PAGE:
Sir Terence Conran - known as the father of British design - died more than a year ago but the legacy of his genius lives on. There are few aspects of our lives left untouched by Covid-19 and the design world is no exception, as a new generation of designers and retailers responds to their customers' changing needs using the ethos of functional design as championed by Sir Terence.
His legacy of shaping and refining the nation's tastes would have been one to celebrate regardless of circumstances, but the consequences of the coronavirus pandemic have brought into focus how important was the intellectual and social bequest he left behind.
One impact of the pandemic has been to sharpen people's appreciation of the importance of design, as life in lockdown brought the need for homes that now had to accommodate not only personal or family life but working lives as well.
The other was that designers, in responding to these needs, have had to re-think exactly what they mean by the concept of 'design'. For young designers today, this means that the huge disruption caused by Covid-19 has also been a huge opportunity.
With old assumptions being overturned and traditional rules being re-written, this is an exciting time for those entering the profession.
Just how exciting can be gauged from the success of this year's Designer of the Future Award, which was created by The Conran Shop and the Marandi Foundation in order to unearth, support and provide a platform for the next generation of designers. The Designer of the Future Award was established by business leader Javad Marandi, now owner of The Conran Shop, and his wife Narmina, a leading fashion, design and retail investor.
"The whole ethos of Sir Terence's legacy is to look for great designers," said Javad Marandi, "and, under the Conran name, give them the freedom to create something spectacular. The Designer of the Future Award is the first step for us in going back to our roots and encouraging young, insightful designers to come forward."
The £40,000 value prize, which is used to develop the winning design, attracted nearly 100 entries, revealing a young design scene bubbling with new ideas and bursting with talent. It demonstrated also that the pandemic's influence on design has accelerated a trend already well under way, for young designers to integrate environmental considerations into their work.
The radical and innovative design One Step Ladder was the winning entry, from Cameron Rowley, a graduate of Kingston University. His thinking was that ladders are used around the house only occasionally, so this was a way of providing the same convenience but with a "smaller footprint".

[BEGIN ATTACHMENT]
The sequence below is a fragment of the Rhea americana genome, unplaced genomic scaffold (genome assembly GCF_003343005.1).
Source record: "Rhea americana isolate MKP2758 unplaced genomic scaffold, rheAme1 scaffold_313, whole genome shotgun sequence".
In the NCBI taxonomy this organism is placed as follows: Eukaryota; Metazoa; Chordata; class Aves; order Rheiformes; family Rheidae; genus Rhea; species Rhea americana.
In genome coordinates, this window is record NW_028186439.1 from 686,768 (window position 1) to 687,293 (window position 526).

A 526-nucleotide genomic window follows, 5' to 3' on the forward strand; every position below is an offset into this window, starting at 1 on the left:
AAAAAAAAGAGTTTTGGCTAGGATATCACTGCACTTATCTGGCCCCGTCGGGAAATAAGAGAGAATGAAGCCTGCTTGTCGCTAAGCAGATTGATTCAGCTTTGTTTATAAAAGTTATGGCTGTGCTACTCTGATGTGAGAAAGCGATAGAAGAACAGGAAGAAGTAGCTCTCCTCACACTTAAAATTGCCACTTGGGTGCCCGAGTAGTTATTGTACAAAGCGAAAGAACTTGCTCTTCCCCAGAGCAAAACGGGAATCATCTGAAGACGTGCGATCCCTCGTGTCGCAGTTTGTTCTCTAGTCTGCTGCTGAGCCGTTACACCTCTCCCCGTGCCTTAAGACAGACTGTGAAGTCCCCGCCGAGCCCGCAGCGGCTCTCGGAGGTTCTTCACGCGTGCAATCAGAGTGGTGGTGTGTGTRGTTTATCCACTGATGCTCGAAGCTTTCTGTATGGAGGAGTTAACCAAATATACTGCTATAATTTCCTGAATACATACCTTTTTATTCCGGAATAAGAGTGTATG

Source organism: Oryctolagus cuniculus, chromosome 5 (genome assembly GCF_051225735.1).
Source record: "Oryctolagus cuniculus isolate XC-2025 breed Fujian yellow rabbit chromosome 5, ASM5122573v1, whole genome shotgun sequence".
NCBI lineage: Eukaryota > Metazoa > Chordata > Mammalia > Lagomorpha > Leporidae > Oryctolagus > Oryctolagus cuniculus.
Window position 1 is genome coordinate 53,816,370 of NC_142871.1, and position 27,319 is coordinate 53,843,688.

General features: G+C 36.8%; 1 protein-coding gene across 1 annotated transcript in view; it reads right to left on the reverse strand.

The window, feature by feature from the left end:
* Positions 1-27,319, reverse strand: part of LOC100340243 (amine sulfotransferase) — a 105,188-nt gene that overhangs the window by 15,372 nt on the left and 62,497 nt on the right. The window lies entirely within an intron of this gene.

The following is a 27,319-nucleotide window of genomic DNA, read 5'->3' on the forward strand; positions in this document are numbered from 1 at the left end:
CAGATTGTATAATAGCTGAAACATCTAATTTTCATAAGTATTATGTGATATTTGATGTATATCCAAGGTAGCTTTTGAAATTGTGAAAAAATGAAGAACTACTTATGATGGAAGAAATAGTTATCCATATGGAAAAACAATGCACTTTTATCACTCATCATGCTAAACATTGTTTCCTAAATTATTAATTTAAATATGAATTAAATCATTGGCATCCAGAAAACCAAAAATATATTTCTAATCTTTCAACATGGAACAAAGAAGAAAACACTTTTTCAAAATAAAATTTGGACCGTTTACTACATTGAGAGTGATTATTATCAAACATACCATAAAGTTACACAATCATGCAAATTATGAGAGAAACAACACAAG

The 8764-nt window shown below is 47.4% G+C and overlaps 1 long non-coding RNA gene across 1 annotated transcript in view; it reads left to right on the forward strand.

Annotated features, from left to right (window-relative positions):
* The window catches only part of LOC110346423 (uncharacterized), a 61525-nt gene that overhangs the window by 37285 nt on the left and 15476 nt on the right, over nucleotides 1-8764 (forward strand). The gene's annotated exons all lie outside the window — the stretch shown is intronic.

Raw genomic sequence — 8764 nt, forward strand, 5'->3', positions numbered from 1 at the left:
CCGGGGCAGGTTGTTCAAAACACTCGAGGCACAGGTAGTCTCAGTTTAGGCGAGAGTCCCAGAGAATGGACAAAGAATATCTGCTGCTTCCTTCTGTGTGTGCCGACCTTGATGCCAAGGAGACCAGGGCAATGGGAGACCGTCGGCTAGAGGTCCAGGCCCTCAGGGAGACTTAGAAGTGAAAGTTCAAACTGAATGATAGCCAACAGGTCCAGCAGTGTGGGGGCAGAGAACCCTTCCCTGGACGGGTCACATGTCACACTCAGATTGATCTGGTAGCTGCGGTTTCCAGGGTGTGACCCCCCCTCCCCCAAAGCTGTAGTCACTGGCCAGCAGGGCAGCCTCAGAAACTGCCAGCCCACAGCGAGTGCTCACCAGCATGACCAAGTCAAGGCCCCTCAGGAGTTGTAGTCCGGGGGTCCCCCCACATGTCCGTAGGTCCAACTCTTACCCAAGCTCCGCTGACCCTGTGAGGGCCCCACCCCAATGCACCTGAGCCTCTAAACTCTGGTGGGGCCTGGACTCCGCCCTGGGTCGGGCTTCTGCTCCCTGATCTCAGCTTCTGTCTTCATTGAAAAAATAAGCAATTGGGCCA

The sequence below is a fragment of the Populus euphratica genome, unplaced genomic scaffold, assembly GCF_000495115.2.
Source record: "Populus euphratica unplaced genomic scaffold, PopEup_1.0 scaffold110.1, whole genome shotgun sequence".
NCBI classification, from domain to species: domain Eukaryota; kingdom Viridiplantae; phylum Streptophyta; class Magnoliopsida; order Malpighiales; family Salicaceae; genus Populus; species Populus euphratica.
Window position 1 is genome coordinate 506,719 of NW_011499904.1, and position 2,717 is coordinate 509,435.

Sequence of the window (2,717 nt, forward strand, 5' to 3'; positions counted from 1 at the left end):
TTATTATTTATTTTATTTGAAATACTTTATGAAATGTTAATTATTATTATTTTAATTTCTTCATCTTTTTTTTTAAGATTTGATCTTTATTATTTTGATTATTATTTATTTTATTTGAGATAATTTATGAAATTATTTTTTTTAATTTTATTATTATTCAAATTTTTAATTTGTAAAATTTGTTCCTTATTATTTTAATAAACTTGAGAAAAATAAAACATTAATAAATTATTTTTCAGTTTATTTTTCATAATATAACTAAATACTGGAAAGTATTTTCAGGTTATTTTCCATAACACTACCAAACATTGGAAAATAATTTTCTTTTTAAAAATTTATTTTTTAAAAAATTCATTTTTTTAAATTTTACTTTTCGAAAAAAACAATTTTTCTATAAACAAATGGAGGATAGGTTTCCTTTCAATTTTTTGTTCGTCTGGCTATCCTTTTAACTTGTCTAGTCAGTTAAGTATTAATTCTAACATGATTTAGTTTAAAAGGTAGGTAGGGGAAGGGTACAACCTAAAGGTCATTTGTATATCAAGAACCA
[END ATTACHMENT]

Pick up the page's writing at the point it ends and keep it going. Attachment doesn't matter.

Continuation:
He added: "All my fellow designers have become conscious of our impact on the environment. It is great to see so many designs which use sustainable materials and processes."
Javad Marandi said: "The Conran Shop is dedicated to furthering our own commitment to using alternative, environmentally-friendly materials that will not only benefit the consumer but the whole planet." This, he added, is in line with a parallel trend, under way before the pandemic but accelerating since. "Consumers are trying to find those few special pieces that will last a lifetime rather than accumulating 'things' that will ultimately end up in the back of a forgotten cupboard."
As people's lifestyle habits have adapted to the 'new normal', they have moved away from fashion websites to those showcasing interior design. "Dressing for success" has given way as a priority to getting home styling just right.
Elsewhere, the impact of the pandemic on design is not always obvious. For example, the move to open-plan living, apparently unstoppable since the Sixties, seems to have found a reverse gear. By September last year, Forbes magazine noted: "While open floor plans aren't falling entirely out of fashion, they're no longer as practical and desirable as they once were." One interior designer said home offices and spaces set aside for Zoom meetings "are big on wish lists".
In January 2021, Deborah Berke, Dean of the Yale School of Architecture, told Elle Décor: "Spending more time at home with family, working and learning remotely, being more mindful of the relationship between indoors and outdoors – all of these experiences have implications for how we will design houses going forward. We should focus on use, asking more often 'What three things can happen in this room?".
She added: "People need places where they can be together with family, but also places where they can be alone to reflect, to learn, to recharge."
Incentives will matter more than usual in the design world, post-pandemic. Gavin King, of architect firm Chapman Taylor, says: "Designers and business owners will need to provide reasons for their employees to come into the office, otherwise people will often prefer to just work from home and avoid the hassle of the commute."
The judges of the Designer of the Future Award, which included architecture giant Lord Foster and designer Anya Hindmarch, described One Step Ladder as 'a good solution to a frequent challenge; its purpose is easy to see and understand. Elegantly executed, it also serves as a great-looking product,' – words which could easily apply to the best of post-pandemic design.
But then, as Sir Terence used to say: "Good design is probably 98% common sense."
It can also, said Javad Marandi, be a reflection of a big, creative personality's "Sir Terence Conran was all about great designs. His homes, his way of cooking, his way of life and the way he enjoyed life itself was ultimately how he procured the ideas for his products."